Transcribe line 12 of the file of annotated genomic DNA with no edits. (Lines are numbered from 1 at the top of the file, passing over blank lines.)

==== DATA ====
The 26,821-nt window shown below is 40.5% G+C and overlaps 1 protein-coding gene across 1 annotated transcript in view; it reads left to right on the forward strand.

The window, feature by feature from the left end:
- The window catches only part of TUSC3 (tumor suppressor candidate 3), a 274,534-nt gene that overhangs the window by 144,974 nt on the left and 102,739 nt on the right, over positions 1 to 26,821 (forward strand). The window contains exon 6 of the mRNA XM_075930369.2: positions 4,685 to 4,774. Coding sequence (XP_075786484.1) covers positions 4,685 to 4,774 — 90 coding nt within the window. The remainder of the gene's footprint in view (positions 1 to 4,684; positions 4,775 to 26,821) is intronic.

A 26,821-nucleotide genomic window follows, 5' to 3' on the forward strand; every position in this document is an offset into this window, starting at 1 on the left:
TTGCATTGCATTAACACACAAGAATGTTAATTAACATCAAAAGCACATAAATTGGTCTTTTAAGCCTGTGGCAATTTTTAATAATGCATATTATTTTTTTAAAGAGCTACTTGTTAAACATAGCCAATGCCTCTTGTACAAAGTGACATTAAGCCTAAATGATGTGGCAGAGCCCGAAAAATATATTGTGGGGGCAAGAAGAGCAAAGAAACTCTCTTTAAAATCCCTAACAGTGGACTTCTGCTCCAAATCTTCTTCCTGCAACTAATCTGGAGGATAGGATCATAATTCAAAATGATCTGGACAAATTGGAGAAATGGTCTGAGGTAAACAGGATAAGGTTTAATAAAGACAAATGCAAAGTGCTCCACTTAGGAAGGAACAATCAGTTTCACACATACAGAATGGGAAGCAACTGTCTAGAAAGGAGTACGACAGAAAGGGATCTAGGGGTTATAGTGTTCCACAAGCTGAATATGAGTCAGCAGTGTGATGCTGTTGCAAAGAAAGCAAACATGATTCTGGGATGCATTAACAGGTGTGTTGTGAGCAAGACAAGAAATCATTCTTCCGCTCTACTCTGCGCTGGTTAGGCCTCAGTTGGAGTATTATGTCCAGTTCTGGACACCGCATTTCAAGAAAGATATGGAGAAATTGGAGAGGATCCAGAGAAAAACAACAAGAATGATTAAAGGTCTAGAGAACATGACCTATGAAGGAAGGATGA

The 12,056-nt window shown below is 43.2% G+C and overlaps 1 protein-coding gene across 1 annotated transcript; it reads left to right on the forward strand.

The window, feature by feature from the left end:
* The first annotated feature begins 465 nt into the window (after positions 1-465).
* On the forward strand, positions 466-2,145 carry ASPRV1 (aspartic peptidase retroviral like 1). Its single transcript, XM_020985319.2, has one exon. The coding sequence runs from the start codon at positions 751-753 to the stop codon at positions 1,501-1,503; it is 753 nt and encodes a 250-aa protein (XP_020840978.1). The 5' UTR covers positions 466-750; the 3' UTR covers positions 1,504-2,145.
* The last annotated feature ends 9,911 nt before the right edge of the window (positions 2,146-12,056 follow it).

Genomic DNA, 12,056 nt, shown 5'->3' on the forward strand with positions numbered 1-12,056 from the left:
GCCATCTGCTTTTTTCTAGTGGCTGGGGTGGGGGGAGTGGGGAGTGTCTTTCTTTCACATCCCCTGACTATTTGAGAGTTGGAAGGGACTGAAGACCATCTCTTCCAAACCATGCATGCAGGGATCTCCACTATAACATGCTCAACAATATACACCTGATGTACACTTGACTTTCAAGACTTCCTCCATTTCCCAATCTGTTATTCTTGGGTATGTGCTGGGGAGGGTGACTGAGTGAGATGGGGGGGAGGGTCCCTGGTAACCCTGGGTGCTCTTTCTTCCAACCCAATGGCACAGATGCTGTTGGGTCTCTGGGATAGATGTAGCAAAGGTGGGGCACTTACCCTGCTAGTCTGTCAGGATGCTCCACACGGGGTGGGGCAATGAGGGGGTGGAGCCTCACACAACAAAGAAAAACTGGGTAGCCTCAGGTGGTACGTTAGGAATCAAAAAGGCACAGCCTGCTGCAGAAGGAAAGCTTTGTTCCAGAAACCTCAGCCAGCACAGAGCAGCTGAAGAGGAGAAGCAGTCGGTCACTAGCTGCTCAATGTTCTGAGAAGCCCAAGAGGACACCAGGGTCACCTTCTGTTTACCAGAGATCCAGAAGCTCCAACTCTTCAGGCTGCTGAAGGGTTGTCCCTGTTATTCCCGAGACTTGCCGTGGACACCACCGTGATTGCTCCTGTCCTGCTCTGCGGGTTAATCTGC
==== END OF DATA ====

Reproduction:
GCCATCTGCTTTTTTCTAGTGGCTGGGGTGGGGGGAGTGGGGAGTGTCTTTCTTTCACATCCCCTGACTATTTGAGAGTTGGAAGGGACTGAAGACCATCTCTTCCAAACCATGCATGCAGGGATCTCCACTATAACATGCTCAACAATATACACCTGATGTACACTTGACTTTCAAGACTTCCTCCATTTCCCAATCTGTTATTCTTGGGTATGTGCTGGGGAGGGTGACTGAGTGAGATGGGGGGGAGGGTCCCTGGTAACCCTGGGTGCTCTTTCTTCCAACCCAATGGCACAGATGCTGTTGGGTCTCTGGGATAGATGTAGCAAAGGTGGGGCACTTACCCTGCTAGTCTGTCAGGATGCTCCACACGGGGTGGGGCAATGAGGGGGTGGAGCCTCACACAACAAAGAAAAACTGGGTAGCCTCAGGTGGTACGTTAGGAATCAAAAAGGCACAGCCTGCTGCAGAAGGAAAGCTTTGTTCCAGAAACCTCAGCCAGCACAGAGCAGCTGAAGAGGAGAAGCAGTCGGTCACTAGCTGCTCAATGTTCTGAGAAGCCCAAGAGGACACCAGGGTCACCTTCTGTTTACCAGAGATCCAGAAGCTCCAACTCTTCAGGCTGCTGAAGGGTTGTCCCTGTTATTCCCGAGACTTGCCGTGGACACCACCGTGATTGCTCCTGTCCTGCTCTGCGGGTTAATCTGC